MAKING COMMUNITIES SAFER
The Somerset Guardian, 3rd August 2022
This week’s terrible news of a murder in Radstock has brought crime prevention to the forefront of residents’ minds. As our hearts go out to the victim’s family and friends so our hope that such tragedies can be prevented rises. The brave local constabulary has put more police on the streets for reassurance and national efforts to reduce crime continue.
Last week, the Home Secretary wrote to all Members of Parliament regarding the Safer Streets Fund. This fund, which is entering its fourth round, was a commitment in this Government’s 2019 general election manifesto designed to help reduce violent crime and the fear associated with it.
Since the Fund launched in 2020, the Government has invested £70 million through three rounds and an additional £5 million through the Safety of Women at Night Fund, supporting over 170 projects across high-crime areas. The fourth round of funding builds on three previous rounds as well as the Safety of Women at Night Fund, tackling neighbourhood crime, violence against women and girls (VAWG) and anti-social behaviour.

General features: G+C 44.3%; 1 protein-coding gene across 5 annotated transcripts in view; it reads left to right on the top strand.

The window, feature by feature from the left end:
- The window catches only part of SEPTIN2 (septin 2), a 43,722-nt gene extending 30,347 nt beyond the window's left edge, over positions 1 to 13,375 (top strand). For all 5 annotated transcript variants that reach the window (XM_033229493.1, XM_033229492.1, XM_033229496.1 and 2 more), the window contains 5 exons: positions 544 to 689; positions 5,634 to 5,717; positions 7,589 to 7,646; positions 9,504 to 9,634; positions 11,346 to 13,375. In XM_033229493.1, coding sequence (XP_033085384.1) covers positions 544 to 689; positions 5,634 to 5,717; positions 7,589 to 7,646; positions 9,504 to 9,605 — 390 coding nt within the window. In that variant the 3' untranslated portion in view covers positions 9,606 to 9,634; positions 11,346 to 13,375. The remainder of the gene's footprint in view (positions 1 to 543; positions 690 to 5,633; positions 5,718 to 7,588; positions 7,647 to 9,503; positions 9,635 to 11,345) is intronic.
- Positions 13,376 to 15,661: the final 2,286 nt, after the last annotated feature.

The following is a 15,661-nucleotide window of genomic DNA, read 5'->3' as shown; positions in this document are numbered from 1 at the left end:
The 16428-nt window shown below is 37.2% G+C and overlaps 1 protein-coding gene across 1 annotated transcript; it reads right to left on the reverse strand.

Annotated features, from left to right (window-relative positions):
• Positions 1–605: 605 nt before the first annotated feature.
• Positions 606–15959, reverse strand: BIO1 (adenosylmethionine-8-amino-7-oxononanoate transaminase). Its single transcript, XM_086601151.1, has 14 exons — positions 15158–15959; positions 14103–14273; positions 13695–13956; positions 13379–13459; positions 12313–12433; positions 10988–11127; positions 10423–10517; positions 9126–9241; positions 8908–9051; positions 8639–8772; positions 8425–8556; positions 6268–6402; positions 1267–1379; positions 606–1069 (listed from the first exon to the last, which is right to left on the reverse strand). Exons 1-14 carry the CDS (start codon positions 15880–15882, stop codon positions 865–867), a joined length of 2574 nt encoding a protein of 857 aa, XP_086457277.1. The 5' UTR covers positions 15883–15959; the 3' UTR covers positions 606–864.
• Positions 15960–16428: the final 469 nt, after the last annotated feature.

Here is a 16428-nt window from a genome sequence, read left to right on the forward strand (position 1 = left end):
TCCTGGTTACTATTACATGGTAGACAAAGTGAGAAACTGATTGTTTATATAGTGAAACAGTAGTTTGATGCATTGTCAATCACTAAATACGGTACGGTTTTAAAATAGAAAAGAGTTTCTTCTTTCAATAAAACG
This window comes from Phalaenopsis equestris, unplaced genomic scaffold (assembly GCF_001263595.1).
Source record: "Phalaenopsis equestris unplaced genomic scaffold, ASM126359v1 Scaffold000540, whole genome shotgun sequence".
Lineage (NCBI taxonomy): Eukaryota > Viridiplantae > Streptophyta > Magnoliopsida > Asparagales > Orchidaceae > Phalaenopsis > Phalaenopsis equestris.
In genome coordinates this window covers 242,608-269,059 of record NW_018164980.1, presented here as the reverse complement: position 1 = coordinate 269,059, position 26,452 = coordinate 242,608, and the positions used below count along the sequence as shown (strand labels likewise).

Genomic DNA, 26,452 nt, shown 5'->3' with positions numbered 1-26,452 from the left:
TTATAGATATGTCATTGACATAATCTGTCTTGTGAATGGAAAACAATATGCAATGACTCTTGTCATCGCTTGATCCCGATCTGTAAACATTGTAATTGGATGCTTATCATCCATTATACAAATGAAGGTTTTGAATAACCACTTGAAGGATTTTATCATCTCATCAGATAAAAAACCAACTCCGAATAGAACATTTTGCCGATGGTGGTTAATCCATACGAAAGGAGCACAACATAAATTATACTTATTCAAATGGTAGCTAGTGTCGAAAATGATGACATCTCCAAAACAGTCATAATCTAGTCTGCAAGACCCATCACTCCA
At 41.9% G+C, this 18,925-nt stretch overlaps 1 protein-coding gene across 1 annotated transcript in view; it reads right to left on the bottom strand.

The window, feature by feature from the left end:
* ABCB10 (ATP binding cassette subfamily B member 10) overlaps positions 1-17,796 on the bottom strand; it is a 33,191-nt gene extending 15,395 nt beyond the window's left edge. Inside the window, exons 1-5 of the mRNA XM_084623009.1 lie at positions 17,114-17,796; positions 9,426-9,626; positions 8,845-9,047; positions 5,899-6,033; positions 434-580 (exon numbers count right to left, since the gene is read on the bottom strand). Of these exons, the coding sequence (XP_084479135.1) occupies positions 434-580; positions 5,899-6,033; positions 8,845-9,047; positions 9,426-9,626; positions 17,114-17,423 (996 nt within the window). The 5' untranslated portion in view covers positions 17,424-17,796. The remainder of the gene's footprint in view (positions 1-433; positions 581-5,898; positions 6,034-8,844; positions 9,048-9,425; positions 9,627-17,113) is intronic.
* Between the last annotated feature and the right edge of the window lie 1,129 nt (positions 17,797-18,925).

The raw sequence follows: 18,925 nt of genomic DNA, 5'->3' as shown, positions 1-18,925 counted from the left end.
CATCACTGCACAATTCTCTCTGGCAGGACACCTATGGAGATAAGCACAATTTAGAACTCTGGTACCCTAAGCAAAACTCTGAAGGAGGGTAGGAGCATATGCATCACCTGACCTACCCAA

Interventions will include educational programmes to help raise awareness and change behaviour and attitudes, personal safety applications, guardianship projects and bystander programmes. Many funded projects will also improve situational crime prevention interventions, such as CCTV and streetlighting.
This round, which will run over the 2022/3 and 2023/4 tax years, was open to Police and Crime Commissioners and local authorities in England and Wales, the British Transport Police and eligible civil society organisations, together with successful projects targeting residential, commercial and more disparate rural areas across England and Wales. Locally Bath City Centre will benefit from over £325,000, which will be primarily focused upon dealing with violence against women and girls, neighbourhood crime and anti-social behaviour.
This will not be any comfort to those affected by the recent murder which, in a usually safe area, is particularly shocking but the work to make communities safer must continue.
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